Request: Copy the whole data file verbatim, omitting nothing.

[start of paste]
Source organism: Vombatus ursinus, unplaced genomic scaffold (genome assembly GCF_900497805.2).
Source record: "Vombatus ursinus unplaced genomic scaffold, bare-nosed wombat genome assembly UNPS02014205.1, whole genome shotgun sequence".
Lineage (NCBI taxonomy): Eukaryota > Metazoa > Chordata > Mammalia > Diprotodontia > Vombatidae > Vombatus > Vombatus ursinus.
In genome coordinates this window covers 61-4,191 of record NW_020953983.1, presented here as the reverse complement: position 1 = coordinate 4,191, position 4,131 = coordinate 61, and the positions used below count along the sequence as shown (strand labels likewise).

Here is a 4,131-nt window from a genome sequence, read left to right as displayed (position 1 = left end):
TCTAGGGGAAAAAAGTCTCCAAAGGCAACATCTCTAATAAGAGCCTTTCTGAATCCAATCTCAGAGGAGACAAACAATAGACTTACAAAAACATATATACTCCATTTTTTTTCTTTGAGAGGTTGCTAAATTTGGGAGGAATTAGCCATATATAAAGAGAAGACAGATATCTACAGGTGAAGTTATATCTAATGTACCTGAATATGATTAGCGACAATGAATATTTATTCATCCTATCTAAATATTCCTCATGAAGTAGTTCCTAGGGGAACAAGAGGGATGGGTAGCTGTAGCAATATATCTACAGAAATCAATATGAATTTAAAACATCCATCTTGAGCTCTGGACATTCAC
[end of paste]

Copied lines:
Source organism: Vombatus ursinus, unplaced genomic scaffold (genome assembly GCF_900497805.2).
Source record: "Vombatus ursinus unplaced genomic scaffold, bare-nosed wombat genome assembly UNPS02014205.1, whole genome shotgun sequence".
Lineage (NCBI taxonomy): Eukaryota > Metazoa > Chordata > Mammalia > Diprotodontia > Vombatidae > Vombatus > Vombatus ursinus.
In genome coordinates this window covers 61-4,191 of record NW_020953983.1, presented here as the reverse complement: position 1 = coordinate 4,191, position 4,131 = coordinate 61, and the positions used below count along the sequence as shown (strand labels likewise).

Here is a 4,131-nt window from a genome sequence, read left to right as displayed (position 1 = left end):
TCTAGGGGAAAAAAGTCTCCAAAGGCAACATCTCTAATAAGAGCCTTTCTGAATCCAATCTCAGAGGAGACAAACAATAGACTTACAAAAACATATATACTCCATTTTTTTTCTTTGAGAGGTTGCTAAATTTGGGAGGAATTAGCCATATATAAAGAGAAGACAGATATCTACAGGTGAAGTTATATCTAATGTACCTGAATATGATTAGCGACAATGAATATTTATTCATCCTATCTAAATATTCCTCATGAAGTAGTTCCTAGGGGAACAAGAGGGATGGGTAGCTGTAGCAATATATCTACAGAAATCAATATGAATTTAAAACATCCATCTTGAGCTCTGGACATTCAC